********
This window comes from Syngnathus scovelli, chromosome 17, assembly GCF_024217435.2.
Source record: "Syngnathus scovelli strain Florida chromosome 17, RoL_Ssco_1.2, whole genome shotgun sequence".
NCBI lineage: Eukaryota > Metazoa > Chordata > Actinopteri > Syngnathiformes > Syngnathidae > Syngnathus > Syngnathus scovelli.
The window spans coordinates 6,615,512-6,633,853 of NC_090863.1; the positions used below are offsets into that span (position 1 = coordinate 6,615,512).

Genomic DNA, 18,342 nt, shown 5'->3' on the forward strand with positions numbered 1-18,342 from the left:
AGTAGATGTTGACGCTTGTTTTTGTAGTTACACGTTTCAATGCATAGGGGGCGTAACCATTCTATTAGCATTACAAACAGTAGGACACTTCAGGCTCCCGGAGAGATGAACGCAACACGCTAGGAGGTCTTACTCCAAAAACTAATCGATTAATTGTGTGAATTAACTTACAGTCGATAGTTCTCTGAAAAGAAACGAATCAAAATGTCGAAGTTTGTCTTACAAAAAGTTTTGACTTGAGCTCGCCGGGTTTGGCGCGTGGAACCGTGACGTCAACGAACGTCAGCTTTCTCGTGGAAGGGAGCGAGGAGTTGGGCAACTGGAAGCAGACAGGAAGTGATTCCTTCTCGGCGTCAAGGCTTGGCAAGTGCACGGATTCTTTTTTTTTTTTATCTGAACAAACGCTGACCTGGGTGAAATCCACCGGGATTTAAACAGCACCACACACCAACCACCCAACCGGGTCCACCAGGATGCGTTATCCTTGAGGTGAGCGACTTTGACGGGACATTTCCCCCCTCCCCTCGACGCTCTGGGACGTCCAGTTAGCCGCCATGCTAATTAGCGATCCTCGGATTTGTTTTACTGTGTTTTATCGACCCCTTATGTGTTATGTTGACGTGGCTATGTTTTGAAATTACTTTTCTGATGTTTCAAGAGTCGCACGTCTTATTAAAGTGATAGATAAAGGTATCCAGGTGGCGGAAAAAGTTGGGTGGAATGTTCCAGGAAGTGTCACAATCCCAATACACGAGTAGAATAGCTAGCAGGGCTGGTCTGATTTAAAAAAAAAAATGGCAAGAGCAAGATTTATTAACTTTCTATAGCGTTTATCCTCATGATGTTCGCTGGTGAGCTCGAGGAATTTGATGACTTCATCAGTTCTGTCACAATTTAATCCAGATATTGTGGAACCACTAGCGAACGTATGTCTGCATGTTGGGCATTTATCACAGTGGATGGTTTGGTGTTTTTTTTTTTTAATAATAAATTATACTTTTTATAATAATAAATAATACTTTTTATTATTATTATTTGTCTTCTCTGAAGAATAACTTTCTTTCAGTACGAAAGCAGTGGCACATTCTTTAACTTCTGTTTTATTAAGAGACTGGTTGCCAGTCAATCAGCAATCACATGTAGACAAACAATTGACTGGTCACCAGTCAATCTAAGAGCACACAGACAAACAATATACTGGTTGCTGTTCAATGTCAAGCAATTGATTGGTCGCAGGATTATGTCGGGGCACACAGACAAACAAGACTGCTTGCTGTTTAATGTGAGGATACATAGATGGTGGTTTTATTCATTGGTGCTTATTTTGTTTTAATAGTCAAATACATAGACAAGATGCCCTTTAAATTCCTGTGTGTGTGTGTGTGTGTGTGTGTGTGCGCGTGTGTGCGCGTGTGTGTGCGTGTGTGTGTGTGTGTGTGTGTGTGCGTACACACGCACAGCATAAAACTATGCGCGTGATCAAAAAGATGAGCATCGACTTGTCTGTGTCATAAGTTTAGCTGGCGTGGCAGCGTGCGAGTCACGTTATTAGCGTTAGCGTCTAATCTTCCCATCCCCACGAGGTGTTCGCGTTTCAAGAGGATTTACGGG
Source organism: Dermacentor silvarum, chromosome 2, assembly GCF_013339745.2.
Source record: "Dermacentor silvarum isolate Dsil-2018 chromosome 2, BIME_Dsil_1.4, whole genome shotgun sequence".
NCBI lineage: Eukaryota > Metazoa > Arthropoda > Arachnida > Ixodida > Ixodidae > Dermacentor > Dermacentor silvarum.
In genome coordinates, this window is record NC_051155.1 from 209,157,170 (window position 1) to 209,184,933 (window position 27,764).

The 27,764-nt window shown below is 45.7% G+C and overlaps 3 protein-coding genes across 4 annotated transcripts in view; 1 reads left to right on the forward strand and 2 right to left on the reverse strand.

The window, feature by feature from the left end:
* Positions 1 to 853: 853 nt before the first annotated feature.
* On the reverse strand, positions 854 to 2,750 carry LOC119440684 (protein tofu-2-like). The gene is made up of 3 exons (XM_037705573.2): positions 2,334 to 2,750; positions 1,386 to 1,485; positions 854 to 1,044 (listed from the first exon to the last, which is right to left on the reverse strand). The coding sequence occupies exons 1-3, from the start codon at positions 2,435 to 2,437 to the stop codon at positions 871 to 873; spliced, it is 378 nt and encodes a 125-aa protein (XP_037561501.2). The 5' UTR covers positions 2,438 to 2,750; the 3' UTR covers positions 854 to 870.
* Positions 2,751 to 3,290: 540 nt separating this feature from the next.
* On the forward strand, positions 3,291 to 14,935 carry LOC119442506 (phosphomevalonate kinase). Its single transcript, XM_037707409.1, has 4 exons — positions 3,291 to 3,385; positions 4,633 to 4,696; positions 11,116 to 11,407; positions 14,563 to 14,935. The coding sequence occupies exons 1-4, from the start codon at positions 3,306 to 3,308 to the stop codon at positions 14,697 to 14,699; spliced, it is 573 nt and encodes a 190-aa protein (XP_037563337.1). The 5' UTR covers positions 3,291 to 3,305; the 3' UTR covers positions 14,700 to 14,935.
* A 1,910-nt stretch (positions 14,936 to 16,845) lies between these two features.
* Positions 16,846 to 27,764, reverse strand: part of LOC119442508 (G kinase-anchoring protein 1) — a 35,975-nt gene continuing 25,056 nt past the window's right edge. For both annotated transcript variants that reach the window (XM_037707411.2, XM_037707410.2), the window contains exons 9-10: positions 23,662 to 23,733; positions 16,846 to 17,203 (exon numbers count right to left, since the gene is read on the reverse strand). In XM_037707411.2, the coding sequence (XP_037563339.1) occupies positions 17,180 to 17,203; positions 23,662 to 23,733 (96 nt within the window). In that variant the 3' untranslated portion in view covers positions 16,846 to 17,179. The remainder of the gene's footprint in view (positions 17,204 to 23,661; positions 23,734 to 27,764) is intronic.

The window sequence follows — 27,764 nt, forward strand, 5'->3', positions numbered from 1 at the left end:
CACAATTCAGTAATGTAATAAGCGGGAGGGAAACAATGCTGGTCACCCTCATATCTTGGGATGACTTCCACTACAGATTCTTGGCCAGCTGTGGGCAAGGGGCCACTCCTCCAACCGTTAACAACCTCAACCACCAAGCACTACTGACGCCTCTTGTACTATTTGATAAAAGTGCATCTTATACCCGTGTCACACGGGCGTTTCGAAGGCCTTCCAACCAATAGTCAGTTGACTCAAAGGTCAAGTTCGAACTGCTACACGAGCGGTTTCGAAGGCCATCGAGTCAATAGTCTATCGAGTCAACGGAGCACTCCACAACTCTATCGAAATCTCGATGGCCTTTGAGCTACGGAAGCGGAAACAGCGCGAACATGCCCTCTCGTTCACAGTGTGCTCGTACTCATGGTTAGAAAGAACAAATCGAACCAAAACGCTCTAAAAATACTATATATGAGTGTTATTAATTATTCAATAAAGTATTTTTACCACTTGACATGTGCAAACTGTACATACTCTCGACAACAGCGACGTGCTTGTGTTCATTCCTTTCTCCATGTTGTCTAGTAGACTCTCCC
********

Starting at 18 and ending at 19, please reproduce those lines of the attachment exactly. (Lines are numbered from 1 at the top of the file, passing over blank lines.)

* Positions 16,846 to 27,764, reverse strand: part of LOC119442508 (G kinase-anchoring protein 1) — a 35,975-nt gene continuing 25,056 nt past the window's right edge. For both annotated transcript variants that reach the window (XM_037707411.2, XM_037707410.2), the window contains exons 9-10: positions 23,662 to 23,733; positions 16,846 to 17,203 (exon numbers count right to left, since the gene is read on the reverse strand). In XM_037707411.2, the coding sequence (XP_037563339.1) occupies positions 17,180 to 17,203; positions 23,662 to 23,733 (96 nt within the window). In that variant the 3' untranslated portion in view covers positions 16,846 to 17,179. The remainder of the gene's footprint in view (positions 17,204 to 23,661; positions 23,734 to 27,764) is intronic.

The window sequence follows — 27,764 nt, forward strand, 5'->3', positions numbered from 1 at the left end: